I am back on Twitter, more than 6 months after I made a conscious decision to keep away from it for a while.
Being one of the earliest users at Twitter, I did not really feel the need for it until I left Cisco, its vast network of brilliant people, and the constant exchange of ideas and information. The move was multiple relocations rolled into one – the relocation from the swarming Cisco cloud to a decrepit 2-man office; from the confined yet anonymous, responsibility-free existence of a nuclear family in Bangalore to the satisfying, distraction-filled joint family existence back home; from the cutting edge of networking technologies to bleeding at the edge of biotechnology without formal training; from the comfort of concentrated technical work to the distractions of administering a start-up. This coincided with Twitter’s bursting upon the global scene, the network effect finally taking it past that critical velocity below which new web startups live constantly resisting crashes and burn-outs. Cut-off from the IT network, Twitter was my saviour, my new link to my old world, which people kept calling the new world.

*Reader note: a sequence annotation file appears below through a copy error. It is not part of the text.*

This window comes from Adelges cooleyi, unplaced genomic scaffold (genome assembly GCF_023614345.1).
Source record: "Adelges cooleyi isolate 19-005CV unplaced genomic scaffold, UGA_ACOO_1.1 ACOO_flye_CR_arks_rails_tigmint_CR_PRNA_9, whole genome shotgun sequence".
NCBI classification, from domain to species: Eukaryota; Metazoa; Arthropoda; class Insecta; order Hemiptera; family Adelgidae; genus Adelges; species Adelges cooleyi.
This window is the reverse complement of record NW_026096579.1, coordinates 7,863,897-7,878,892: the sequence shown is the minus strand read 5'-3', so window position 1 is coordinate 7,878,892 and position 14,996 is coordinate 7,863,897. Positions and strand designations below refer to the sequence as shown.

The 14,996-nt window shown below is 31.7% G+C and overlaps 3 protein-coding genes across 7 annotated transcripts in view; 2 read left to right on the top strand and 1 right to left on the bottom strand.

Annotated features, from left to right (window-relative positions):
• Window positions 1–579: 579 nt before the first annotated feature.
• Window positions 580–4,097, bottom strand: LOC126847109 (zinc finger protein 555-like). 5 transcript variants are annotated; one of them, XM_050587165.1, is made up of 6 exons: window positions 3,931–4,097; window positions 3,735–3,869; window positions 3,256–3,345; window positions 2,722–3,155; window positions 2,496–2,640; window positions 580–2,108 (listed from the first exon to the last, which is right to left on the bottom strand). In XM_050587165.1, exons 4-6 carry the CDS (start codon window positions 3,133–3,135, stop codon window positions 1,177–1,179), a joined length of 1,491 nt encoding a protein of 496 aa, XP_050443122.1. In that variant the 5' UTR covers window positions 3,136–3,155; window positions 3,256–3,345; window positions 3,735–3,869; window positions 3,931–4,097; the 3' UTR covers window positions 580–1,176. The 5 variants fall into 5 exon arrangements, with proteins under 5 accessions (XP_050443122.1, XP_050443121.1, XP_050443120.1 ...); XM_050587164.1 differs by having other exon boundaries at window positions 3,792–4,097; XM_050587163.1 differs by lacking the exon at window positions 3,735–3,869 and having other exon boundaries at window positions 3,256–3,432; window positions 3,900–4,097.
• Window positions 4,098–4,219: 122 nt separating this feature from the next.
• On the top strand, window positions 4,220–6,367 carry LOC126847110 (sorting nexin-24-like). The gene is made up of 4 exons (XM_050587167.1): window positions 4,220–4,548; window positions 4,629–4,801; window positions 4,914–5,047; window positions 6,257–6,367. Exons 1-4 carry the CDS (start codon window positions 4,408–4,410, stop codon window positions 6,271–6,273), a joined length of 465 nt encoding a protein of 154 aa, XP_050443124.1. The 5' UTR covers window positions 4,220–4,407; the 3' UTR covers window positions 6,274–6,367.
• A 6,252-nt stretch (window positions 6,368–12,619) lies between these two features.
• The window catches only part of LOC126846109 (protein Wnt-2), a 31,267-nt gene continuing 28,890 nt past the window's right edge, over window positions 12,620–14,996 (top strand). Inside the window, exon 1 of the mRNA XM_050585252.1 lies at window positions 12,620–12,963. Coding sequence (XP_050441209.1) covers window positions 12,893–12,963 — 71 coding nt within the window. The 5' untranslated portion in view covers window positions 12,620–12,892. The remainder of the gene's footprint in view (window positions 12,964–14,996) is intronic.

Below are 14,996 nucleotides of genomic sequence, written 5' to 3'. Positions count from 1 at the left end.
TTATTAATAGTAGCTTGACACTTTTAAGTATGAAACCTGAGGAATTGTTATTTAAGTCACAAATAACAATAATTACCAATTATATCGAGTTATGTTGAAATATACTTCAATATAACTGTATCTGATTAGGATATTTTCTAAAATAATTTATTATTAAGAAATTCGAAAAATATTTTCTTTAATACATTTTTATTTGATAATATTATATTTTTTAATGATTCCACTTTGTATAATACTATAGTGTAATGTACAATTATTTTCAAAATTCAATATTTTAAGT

But Twitter was new territory. I was excited by the freedom of being able to write down thoughts at will, to be read by an actual audience that provides instant feedback. The 140-character limit was counter-intuitively liberating; the freedom from grammatical structure and increased opportunity to play with words brought in a freshness that was exhilarating. Twitter was the Liril of the Web.
The whole world stumbled on it, new opportunities and new pitfalls were discovered, sometimes by people of eminence who suddenly found themselves on slippery slopes. Though insulated by obscurity, I too discovered that Twitter was not the dawn of a whole new free unselfish world. I learned that it was very easy to shoot my mouth off, without assessing consequences. I learned that being frank in Twitter poses the same dangers brought about by naïve frankness in life. I learned that recording my every action and thought every day on an online platform opens me up as a target of analysis – Twitter is not really a diary, a tool for confessions. I learned that using Twitter with absolute frankness takes away my power to lie, an essential life-skill. I learned that my personal opinions on politics, society and culture, aired freely on Twitter builds a profile that might not fit with the image that my business wants me to project as its representative.
Yet I could not write without being frank – my writing, however limited it might be, has to reflect my opinions and values. Yes, it has to, as long as I can clearly mark it as personal writing unconnected with other entities that I represent. As long as I can be sure that what I write is my opinion, what I would like to be recorded and published as my opinion, not just a fleeting thought aired in a conversation.
Twitter is a powerful communications and networking tool. It is a great business application. But unless I remain anonymous, lines drawn in life shall extend to online life as well. For Second Life is also Life.
I am back on Twitter.